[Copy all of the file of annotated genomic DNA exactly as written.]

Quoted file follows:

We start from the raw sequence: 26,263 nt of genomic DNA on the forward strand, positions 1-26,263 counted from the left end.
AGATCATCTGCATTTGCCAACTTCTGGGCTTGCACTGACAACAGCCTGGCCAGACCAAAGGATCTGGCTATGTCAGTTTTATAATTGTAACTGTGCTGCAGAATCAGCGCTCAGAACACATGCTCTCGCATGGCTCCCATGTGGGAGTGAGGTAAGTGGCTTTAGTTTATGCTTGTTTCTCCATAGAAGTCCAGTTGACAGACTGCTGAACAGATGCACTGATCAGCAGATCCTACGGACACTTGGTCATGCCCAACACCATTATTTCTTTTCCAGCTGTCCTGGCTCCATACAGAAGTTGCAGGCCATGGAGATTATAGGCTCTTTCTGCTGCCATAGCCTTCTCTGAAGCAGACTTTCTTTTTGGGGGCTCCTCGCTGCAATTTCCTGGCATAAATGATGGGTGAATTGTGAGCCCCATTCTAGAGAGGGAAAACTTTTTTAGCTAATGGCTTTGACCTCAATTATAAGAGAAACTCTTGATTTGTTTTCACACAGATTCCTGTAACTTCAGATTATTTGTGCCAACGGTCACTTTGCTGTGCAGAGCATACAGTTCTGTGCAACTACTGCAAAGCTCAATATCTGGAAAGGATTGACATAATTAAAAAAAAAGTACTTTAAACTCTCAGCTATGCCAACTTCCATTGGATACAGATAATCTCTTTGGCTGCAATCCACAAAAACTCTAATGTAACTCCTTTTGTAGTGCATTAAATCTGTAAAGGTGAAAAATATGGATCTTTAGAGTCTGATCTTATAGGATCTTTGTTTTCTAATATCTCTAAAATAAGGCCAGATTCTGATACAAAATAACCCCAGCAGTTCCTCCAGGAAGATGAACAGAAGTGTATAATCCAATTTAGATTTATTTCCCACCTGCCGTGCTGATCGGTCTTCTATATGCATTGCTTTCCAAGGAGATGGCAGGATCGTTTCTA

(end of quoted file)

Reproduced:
We start from the raw sequence: 26,263 nt of genomic DNA on the forward strand, positions 1-26,263 counted from the left end.
AGATCATCTGCATTTGCCAACTTCTGGGCTTGCACTGACAACAGCCTGGCCAGACCAAAGGATCTGGCTATGTCAGTTTTATAATTGTAACTGTGCTGCAGAATCAGCGCTCAGAACACATGCTCTCGCATGGCTCCCATGTGGGAGTGAGGTAAGTGGCTTTAGTTTATGCTTGTTTCTCCATAGAAGTCCAGTTGACAGACTGCTGAACAGATGCACTGATCAGCAGATCCTACGGACACTTGGTCATGCCCAACACCATTATTTCTTTTCCAGCTGTCCTGGCTCCATACAGAAGTTGCAGGCCATGGAGATTATAGGCTCTTTCTGCTGCCATAGCCTTCTCTGAAGCAGACTTTCTTTTTGGGGGCTCCTCGCTGCAATTTCCTGGCATAAATGATGGGTGAATTGTGAGCCCCATTCTAGAGAGGGAAAACTTTTTTAGCTAATGGCTTTGACCTCAATTATAAGAGAAACTCTTGATTTGTTTTCACACAGATTCCTGTAACTTCAGATTATTTGTGCCAACGGTCACTTTGCTGTGCAGAGCATACAGTTCTGTGCAACTACTGCAAAGCTCAATATCTGGAAAGGATTGACATAATTAAAAAAAAAGTACTTTAAACTCTCAGCTATGCCAACTTCCATTGGATACAGATAATCTCTTTGGCTGCAATCCACAAAAACTCTAATGTAACTCCTTTTGTAGTGCATTAAATCTGTAAAGGTGAAAAATATGGATCTTTAGAGTCTGATCTTATAGGATCTTTGTTTTCTAATATCTCTAAAATAAGGCCAGATTCTGATACAAAATAACCCCAGCAGTTCCTCCAGGAAGATGAACAGAAGTGTATAATCCAATTTAGATTTATTTCCCACCTGCCGTGCTGATCGGTCTTCTATATGCATTGCTTTCCAAGGAGATGGCAGGATCGTTTCTA